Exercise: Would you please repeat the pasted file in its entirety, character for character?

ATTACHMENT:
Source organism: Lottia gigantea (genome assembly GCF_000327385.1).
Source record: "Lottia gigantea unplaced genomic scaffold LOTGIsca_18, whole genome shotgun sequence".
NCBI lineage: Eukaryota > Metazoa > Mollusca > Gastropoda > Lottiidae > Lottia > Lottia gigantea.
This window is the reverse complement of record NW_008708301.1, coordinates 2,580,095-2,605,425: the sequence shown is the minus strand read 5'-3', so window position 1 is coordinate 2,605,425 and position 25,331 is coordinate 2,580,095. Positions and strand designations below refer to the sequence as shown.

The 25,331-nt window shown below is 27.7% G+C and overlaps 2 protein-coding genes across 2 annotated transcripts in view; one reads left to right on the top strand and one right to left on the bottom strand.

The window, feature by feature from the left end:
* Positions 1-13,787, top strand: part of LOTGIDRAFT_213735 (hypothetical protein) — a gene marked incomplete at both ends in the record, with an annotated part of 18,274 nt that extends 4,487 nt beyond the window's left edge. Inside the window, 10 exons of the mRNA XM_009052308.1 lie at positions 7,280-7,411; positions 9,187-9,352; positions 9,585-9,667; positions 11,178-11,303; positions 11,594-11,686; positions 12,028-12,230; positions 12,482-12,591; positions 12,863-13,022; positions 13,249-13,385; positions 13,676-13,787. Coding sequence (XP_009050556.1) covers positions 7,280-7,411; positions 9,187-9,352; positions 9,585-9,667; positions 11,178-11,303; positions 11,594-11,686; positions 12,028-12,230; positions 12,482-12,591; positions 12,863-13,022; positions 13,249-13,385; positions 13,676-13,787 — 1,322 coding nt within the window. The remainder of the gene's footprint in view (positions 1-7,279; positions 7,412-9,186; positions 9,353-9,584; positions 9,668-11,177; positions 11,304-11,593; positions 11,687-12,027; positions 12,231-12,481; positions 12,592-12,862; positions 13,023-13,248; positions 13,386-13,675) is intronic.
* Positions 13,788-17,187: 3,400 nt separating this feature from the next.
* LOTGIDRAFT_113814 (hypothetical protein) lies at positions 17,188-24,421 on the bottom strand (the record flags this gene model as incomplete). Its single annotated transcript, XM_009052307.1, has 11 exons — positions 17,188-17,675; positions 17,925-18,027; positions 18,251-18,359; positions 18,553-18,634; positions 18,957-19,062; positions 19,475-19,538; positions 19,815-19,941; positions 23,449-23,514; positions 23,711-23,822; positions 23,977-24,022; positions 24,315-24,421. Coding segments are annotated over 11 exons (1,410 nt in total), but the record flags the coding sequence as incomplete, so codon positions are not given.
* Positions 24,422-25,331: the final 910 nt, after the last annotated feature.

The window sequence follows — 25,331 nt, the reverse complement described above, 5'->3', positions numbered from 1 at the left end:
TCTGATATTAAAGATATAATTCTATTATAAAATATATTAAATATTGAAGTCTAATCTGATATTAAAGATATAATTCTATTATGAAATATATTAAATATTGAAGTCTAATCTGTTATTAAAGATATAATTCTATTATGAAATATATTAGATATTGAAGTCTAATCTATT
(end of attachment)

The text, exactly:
Source organism: Lottia gigantea (genome assembly GCF_000327385.1).
Source record: "Lottia gigantea unplaced genomic scaffold LOTGIsca_18, whole genome shotgun sequence".
NCBI lineage: Eukaryota > Metazoa > Mollusca > Gastropoda > Lottiidae > Lottia > Lottia gigantea.
This window is the reverse complement of record NW_008708301.1, coordinates 2,580,095-2,605,425: the sequence shown is the minus strand read 5'-3', so window position 1 is coordinate 2,605,425 and position 25,331 is coordinate 2,580,095. Positions and strand designations below refer to the sequence as shown.

The 25,331-nt window shown below is 27.7% G+C and overlaps 2 protein-coding genes across 2 annotated transcripts in view; one reads left to right on the top strand and one right to left on the bottom strand.

The window, feature by feature from the left end:
* Positions 1-13,787, top strand: part of LOTGIDRAFT_213735 (hypothetical protein) — a gene marked incomplete at both ends in the record, with an annotated part of 18,274 nt that extends 4,487 nt beyond the window's left edge. Inside the window, 10 exons of the mRNA XM_009052308.1 lie at positions 7,280-7,411; positions 9,187-9,352; positions 9,585-9,667; positions 11,178-11,303; positions 11,594-11,686; positions 12,028-12,230; positions 12,482-12,591; positions 12,863-13,022; positions 13,249-13,385; positions 13,676-13,787. Coding sequence (XP_009050556.1) covers positions 7,280-7,411; positions 9,187-9,352; positions 9,585-9,667; positions 11,178-11,303; positions 11,594-11,686; positions 12,028-12,230; positions 12,482-12,591; positions 12,863-13,022; positions 13,249-13,385; positions 13,676-13,787 — 1,322 coding nt within the window. The remainder of the gene's footprint in view (positions 1-7,279; positions 7,412-9,186; positions 9,353-9,584; positions 9,668-11,177; positions 11,304-11,593; positions 11,687-12,027; positions 12,231-12,481; positions 12,592-12,862; positions 13,023-13,248; positions 13,386-13,675) is intronic.
* Positions 13,788-17,187: 3,400 nt separating this feature from the next.
* LOTGIDRAFT_113814 (hypothetical protein) lies at positions 17,188-24,421 on the bottom strand (the record flags this gene model as incomplete). Its single annotated transcript, XM_009052307.1, has 11 exons — positions 17,188-17,675; positions 17,925-18,027; positions 18,251-18,359; positions 18,553-18,634; positions 18,957-19,062; positions 19,475-19,538; positions 19,815-19,941; positions 23,449-23,514; positions 23,711-23,822; positions 23,977-24,022; positions 24,315-24,421. Coding segments are annotated over 11 exons (1,410 nt in total), but the record flags the coding sequence as incomplete, so codon positions are not given.
* Positions 24,422-25,331: the final 910 nt, after the last annotated feature.

The window sequence follows — 25,331 nt, the reverse complement described above, 5'->3', positions numbered from 1 at the left end:
TCTGATATTAAAGATATAATTCTATTATAAAATATATTAAATATTGAAGTCTAATCTGATATTAAAGATATAATTCTATTATGAAATATATTAAATATTGAAGTCTAATCTGTTATTAAAGATATAATTCTATTATGAAATATATTAGATATTGAAGTCTAATCTATT